48 dr. james willingham May 14, 2014 at 1:49 pm

You all should have attended SEBTS, when it was noted as being, “The Most Liberal Seminary in the Southern Baptist Convention.” Talk about interesting, stimulating, and full of traps for the unwary student who was loosely attached to biblical inspiration. The Baccalaureate speaker for my M.Div., actually complained about some lady coming up to him at the SBC and saying the seminary was such. I have no doubt that he was bothered, because he had a fine engineering student enrolled there who went the Moderate (or Liberal, so-called) route after the clinical training at a hospital by the CPE boys got hold of him. It was a grief to see the young man change. He went on to larger churches and places of service, while those who did not go along to get along found themselves suffering from opposition and hindrances by the Moderates that had been placed in positions of responsibility (DOM, Ministerial Placement Director, etc.). One of my friends had the Director of Ministerial Placement at the state convention set with his feet upon the desk between them…almost in the face of my friend who had been raised an Orthodox Jew and had a Master of Arts in Liberal Studies from St. John’s College. Another friend who was a Moderate had the same director of placement laugh at him, after he had committed a faux pas in that camp, and say, “I don’t have to help you. You did it to yourself.” Nice people.

As to why enrollment is declining, permit me to say in defense of SEBTS, though I do not agree with much that the head of that institution has done and said, that they face the problem of Divinity Schools started by the Moderates who control the main state convention. There is also the problem of declining prosperity due to the lack of jobs, job security, and poor pay. Some wrote a book in the 20s which Milton Friedman has republished bearing the title, “The Road to Serfdom.” Since there are no jobs and are going to be no jobs, the end result is slavery and tyranny. Friedman in an interview on C-Span pointed out that socialism leads to tyranny. One of the basic tenets of that bit of stupidity is that none of us know enough to take care of our own affairs (especially have they, the Socialists, get done with messing things up so one cannot). What this all amounts to is a denial of rugged American Individualism, the idea that the common man can direct his own affairs. In addition to socialism, we have Corporate Monopolies which, in conjunction with the Federal Reserve, basically destroyed our economy and society. I predict that even the enrollment at SEBTS and SBTS will decline also, due to the lack of financial wherewithal. We are possibly looking at the last generation of trained ministers, the last generation of a decent social life of the multitudes. For about a century we have been subjected to the manipulations of a Marxian dialectic designed to bring us to a “what is the use attitude.” Either Democrat or Republican will prove to be a disappointment unless our people began to turn out en masse. They and we must attend every meeting of the party we choose, staying on top of every decision made, fully politicized. And eventually, we might well face extermination as the folks who own and control socialism want to ensure their security and we care considered to be, as H.G. Wells called us, “Useless Eaters.” Sad, cause we are seeing the possibility of new energy developments that might well provide us all with energy independent of the grids of control, enable us to travel at speeds unimaginably in and out of the atmosphere of this planet, and spread our children’s children throughout the starry heavens. O, and by the way, Bella Dodd, former chairman of the Communist Party back in the second quarter of the 20th century, said she came to believe that Communism was invented by the capitalists to control the poor, especially after Moscow ordered her to take her orders during World War II from one of three capitalists living in the Waldorf Astoria.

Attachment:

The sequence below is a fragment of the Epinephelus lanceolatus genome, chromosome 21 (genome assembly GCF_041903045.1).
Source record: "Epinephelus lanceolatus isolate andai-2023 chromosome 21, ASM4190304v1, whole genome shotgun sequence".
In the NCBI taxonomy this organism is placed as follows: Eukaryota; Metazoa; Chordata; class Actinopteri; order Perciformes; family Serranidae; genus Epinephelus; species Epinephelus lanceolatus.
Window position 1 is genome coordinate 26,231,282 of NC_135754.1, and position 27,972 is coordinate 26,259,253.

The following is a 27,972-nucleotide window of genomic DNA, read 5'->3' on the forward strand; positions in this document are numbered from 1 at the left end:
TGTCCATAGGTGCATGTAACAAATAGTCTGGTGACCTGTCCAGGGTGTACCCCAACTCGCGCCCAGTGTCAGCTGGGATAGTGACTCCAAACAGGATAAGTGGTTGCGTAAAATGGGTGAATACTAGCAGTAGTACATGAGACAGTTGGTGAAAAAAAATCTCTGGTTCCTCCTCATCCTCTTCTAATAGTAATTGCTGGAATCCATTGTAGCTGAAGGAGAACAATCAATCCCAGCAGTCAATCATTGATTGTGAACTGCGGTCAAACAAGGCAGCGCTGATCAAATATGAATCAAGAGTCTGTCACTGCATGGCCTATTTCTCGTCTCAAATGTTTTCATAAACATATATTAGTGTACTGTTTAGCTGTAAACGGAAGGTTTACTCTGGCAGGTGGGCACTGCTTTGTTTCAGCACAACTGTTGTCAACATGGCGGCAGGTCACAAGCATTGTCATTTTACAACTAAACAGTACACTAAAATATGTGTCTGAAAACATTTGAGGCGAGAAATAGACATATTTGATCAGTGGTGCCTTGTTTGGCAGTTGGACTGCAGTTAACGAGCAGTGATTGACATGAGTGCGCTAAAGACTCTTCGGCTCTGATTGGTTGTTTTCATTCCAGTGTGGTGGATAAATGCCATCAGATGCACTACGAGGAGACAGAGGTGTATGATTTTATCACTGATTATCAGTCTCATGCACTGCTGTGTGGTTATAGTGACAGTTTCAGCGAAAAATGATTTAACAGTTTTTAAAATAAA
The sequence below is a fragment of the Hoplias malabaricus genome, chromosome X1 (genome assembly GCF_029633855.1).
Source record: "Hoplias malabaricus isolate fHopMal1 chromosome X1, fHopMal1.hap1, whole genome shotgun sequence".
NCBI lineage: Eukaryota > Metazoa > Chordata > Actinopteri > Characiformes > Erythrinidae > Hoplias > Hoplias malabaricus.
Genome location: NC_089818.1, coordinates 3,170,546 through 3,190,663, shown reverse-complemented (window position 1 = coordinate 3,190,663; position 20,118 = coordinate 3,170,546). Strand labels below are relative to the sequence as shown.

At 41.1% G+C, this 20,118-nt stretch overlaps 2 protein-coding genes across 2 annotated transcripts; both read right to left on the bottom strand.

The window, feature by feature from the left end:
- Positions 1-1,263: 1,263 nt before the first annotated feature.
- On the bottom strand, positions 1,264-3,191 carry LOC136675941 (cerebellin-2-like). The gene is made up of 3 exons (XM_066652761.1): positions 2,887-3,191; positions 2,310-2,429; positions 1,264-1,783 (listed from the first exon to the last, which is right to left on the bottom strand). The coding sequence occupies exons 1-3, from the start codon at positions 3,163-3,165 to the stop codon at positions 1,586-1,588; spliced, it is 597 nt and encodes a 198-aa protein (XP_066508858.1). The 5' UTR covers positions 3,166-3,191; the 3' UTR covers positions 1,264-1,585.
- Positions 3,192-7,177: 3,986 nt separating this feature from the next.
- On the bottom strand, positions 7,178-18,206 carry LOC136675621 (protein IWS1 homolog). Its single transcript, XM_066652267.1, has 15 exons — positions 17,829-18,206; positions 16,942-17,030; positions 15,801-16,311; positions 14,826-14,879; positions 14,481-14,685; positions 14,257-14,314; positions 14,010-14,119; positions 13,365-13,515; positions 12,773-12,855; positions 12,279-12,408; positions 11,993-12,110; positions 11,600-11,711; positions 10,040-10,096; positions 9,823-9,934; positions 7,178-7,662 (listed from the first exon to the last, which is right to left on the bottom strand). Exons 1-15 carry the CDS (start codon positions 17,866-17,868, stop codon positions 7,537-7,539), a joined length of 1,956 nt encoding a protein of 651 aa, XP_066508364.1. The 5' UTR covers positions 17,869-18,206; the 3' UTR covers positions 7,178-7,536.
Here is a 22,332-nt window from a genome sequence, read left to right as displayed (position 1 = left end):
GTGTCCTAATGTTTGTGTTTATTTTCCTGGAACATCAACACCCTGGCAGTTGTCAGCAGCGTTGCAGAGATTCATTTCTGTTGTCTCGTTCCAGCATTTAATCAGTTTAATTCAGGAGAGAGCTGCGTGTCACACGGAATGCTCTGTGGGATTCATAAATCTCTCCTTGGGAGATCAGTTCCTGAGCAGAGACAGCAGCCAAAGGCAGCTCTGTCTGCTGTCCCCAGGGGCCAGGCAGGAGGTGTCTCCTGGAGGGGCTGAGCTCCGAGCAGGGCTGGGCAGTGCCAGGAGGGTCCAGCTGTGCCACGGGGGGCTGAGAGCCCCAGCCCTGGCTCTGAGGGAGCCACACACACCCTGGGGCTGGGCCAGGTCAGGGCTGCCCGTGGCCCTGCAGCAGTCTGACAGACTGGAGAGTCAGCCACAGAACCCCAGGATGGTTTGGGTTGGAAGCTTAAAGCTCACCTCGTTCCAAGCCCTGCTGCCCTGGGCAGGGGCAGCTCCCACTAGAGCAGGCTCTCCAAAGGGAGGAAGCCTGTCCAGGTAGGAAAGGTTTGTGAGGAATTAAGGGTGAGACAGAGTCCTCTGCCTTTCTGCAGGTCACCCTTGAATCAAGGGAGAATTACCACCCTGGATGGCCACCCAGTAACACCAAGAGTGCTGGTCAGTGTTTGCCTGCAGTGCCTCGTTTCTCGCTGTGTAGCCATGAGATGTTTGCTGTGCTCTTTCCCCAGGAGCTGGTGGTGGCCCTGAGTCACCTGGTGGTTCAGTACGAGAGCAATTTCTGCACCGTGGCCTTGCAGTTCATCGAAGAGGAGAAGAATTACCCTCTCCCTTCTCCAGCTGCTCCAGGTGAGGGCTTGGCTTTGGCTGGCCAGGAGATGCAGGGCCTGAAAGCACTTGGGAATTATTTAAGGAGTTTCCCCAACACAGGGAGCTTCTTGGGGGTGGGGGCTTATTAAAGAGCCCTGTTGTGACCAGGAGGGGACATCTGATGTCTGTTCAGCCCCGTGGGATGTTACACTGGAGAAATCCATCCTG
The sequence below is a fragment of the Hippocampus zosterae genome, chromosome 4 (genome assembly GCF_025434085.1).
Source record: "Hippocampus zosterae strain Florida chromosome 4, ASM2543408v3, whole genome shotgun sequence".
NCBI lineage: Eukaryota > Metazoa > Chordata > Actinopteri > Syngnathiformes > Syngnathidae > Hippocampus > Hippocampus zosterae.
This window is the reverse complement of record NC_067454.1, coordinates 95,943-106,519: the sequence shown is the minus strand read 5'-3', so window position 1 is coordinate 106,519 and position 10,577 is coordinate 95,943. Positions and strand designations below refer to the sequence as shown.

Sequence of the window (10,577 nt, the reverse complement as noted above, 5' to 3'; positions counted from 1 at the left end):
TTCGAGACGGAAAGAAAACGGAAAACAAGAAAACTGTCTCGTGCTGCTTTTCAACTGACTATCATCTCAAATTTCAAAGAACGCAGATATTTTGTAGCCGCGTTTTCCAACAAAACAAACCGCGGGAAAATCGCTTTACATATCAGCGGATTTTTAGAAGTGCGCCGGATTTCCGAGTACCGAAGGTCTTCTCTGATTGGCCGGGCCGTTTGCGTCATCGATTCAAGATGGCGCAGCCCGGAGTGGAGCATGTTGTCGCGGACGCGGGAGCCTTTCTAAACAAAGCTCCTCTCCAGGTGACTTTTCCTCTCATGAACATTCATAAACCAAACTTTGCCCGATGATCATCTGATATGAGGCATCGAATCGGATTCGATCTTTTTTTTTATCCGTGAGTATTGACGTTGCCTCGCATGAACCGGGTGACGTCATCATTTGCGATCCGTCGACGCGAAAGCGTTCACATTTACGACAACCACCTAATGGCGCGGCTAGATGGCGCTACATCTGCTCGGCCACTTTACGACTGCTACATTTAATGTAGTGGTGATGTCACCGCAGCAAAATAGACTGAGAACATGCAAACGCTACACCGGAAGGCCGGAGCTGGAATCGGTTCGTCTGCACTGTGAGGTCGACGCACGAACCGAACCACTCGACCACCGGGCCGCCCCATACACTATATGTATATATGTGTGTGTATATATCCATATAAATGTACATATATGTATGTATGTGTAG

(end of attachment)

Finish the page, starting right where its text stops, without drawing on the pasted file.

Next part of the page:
49 dr. james willingham May 14, 2014 at 1:52 pm

The reference above was to SWBTS – not SEBTS in the second paragraph.

50 Dan Crumley May 14, 2014 at 2:42 pm

Asa recent MDiV. graduate of Liberty Baptist Theological Seminary, I think it is the leading cause of decline for some of the SBC seminaries. I took my classes through a combination of online and on campus. The seminary is very conservative, but amazingly the student population is diversified in theology. I preferred it over the traditional SBC seminaries (which I visited) simply because the exchange with other students caused you to really examine your positions. Although it is more expensive, the vast among of scholarships offered allowed me to earn my MDiV for $250 a month, plus books.

51 Jason G. May 14, 2014 at 8:13 pm

Are the seminaries no longer funneling future ministers to the MDiv?

When I worked in the admissions office for one of our seminaries, there was an expectation that everyone would do MDiv and if someone opted to do a MA they had to sign a form saying they were not pursuing full-time ministerial service. I am sure people lied and signed that form, but if there is no longer a drive to get students into MDiv programs but allowing them to opt down into MAs, then that might shed some interesting light on these numbers.